3

I have a text file that contains following

https://git.centos.org/git/rpms/abc.git
https://git.centos.org/git/rpms/abc.git/
https://git.centos.org/git/rpms/abc

When I run the following command,

reponame=$(echo $url | awk -F/ '{print $NF}' | sed -e 's/.git\/$//' | sed -e 's/.git//')
echo $reponame

I am supposed to get

abc

It fails for the lines ending in .git/ but it works for the other 2 cases.

2
  • What's the desired output for above mentioned 3 lines ? – SHW Mar 31 '16 at 10:39
  • abc for each case – sudhansh_ Mar 31 '16 at 10:40
3

You have to remove the trailing slash before you print the last field with awk. Otherwise the last field will be empty.

Use

echo "$url" | sed -e 's#/$##' -e 's/\.git$//' | awk -F / '{print $NF}'

or even

echo "$url" | sed -e 's#/$##' -e 's/\.git$//' -e 's#^.*/##'

Tips:

  • You can give several sed commands to one invocation of sed so it is sometimes not necessary to pipe from sed to sed. Either sed -e 'cmd1' -e 'cmd2' ... or sed 'cmd1;cmd2;...' will work.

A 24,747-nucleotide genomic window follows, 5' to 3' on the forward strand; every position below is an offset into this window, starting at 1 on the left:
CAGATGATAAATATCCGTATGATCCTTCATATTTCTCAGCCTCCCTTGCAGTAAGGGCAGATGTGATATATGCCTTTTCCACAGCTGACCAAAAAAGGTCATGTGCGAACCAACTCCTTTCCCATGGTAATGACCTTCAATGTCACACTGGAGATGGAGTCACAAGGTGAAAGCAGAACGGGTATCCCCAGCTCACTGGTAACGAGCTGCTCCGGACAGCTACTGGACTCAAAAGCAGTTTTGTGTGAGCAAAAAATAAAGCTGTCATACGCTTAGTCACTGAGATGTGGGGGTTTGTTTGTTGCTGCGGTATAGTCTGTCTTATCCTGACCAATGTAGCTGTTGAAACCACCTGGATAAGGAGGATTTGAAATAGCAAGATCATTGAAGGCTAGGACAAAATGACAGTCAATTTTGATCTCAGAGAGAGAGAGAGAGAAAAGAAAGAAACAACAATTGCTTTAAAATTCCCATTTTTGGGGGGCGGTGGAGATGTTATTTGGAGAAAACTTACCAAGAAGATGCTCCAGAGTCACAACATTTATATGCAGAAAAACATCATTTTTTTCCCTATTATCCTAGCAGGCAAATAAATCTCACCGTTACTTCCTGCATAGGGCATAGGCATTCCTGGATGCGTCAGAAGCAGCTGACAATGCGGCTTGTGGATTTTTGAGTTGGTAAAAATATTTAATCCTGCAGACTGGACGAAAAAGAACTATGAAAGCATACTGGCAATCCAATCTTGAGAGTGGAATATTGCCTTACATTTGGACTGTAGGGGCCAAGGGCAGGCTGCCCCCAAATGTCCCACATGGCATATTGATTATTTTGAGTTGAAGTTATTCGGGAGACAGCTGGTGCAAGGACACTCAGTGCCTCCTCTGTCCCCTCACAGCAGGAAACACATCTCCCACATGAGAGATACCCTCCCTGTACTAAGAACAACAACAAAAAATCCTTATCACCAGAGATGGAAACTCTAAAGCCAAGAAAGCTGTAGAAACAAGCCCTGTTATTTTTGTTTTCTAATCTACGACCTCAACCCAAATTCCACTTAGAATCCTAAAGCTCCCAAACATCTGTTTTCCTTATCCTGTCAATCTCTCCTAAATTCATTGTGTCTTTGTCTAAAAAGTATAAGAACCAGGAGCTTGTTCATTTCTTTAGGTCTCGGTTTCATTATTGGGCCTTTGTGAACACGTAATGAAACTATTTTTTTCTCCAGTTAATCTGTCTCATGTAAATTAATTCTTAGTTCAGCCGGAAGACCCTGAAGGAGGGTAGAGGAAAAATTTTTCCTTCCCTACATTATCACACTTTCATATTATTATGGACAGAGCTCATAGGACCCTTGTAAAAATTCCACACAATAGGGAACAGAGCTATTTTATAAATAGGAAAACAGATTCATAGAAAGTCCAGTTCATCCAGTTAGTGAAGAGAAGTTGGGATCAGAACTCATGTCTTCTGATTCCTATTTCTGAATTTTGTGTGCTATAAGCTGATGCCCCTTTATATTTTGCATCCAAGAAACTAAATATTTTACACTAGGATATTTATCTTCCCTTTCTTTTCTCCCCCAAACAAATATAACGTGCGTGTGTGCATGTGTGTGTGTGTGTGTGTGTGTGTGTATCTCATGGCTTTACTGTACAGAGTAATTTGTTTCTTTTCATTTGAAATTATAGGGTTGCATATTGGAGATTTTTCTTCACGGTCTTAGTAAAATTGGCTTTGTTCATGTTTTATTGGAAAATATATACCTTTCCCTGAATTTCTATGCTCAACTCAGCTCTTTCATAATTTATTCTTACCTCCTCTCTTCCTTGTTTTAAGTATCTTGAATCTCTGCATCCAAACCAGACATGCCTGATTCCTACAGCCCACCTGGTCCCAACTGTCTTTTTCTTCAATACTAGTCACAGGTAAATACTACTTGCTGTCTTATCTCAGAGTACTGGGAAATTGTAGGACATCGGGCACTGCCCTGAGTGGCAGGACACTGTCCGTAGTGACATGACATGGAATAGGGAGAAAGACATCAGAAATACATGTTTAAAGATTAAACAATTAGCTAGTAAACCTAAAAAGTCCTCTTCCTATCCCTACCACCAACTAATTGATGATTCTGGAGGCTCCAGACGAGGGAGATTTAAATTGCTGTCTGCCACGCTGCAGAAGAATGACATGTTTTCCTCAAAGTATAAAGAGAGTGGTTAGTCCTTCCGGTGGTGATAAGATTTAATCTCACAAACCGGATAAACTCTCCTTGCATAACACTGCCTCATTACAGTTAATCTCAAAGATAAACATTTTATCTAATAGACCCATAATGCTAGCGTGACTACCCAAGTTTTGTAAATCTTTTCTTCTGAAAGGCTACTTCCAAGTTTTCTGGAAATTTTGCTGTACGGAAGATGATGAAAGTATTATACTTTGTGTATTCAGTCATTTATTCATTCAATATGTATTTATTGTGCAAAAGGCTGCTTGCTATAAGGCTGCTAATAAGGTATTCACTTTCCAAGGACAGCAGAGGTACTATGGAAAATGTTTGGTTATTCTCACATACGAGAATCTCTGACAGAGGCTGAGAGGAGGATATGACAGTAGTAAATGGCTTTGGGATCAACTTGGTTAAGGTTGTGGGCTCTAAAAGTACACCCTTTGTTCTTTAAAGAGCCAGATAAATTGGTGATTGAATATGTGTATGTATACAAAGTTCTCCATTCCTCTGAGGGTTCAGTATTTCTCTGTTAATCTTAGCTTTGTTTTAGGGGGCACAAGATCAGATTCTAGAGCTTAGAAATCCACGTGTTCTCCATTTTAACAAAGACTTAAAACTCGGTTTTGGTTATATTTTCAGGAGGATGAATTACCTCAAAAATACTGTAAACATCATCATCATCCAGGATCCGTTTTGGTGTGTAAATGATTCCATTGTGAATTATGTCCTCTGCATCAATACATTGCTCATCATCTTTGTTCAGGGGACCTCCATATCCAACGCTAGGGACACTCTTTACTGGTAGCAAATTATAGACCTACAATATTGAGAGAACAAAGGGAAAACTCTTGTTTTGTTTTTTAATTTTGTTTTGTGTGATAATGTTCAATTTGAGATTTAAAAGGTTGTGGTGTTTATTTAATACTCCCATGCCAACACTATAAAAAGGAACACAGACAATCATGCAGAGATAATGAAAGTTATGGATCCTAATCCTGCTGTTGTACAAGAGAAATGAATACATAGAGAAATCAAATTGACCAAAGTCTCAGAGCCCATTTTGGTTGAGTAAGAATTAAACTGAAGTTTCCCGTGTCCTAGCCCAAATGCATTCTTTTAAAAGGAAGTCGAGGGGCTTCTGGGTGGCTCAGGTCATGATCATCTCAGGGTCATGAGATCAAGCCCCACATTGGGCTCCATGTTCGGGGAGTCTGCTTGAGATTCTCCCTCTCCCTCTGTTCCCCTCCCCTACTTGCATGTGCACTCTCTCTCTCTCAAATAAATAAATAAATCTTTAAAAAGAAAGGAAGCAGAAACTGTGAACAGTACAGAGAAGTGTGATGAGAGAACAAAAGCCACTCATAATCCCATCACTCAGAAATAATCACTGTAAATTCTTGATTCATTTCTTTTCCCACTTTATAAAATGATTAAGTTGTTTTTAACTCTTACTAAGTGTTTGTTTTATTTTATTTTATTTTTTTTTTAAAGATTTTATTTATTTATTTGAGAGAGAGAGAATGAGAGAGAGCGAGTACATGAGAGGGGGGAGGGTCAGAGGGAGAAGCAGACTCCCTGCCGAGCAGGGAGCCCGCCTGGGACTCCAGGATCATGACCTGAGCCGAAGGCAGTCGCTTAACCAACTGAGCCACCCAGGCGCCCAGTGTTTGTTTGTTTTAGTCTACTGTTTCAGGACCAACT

• You can use a different delimiter for the s command of sed so you do not have to escape slashes in the pattern (I used # as a delimiter).
1
  • I tried the first one and it worked. Thank you. – sudhansh_ Mar 31 '16 at 10:49
1

Assuming all your lines in a file either have .git extension

ALSO SOLUTION IS GIVEN WITHOUT SED

SHW@SHW:/tmp/abc # cat a
https://git.centos.org/git/rpms/abc.git
https://git.centos.org/git/rpms/abc.git/
https://git.centos.org/git/rpms/abc
SHW@SHW:/tmp/abc # cat a | while read line; do basename $line .git; done
abc
abc
abc
0
0

I think the problem is the field separator of the awkcommand. Change the order, first the sed commands, than the awkcommand:

reponame=$(echo $url |  sed -e 's/.git\/$//' | sed -e 's/.git//' | awk -F/ '{print $NF}')
echo $reponame
2
  • I not no output with this. – sudhansh_ Mar 31 '16 at 10:47
  • @SudhanshAggarwal: sorry, there was a typo, the closing bracket was on the wrong place. – mnille Mar 31 '16 at 10:50
0
$ sed -E -e '\%(\.git|/)$%d' -e 's%.*/%%' file
abc

The sed script above first removes all lines from the input that ends with either / or the string .git. It then strips off everything from the remaining lines up to and including the last /.

Since the text we are dealing with contains /, we're using % as an alternative delimiter in the sed expressions.

If you want to extract abc from each line in the file:

$ sed -E -e 's%\.git/?$%%g' -e 's%.*/%%' file
abc
abc
abc

This first removes the string .git (possibly followed by a /) from the end of each line of input before applying the same substitution as in the first sed command.

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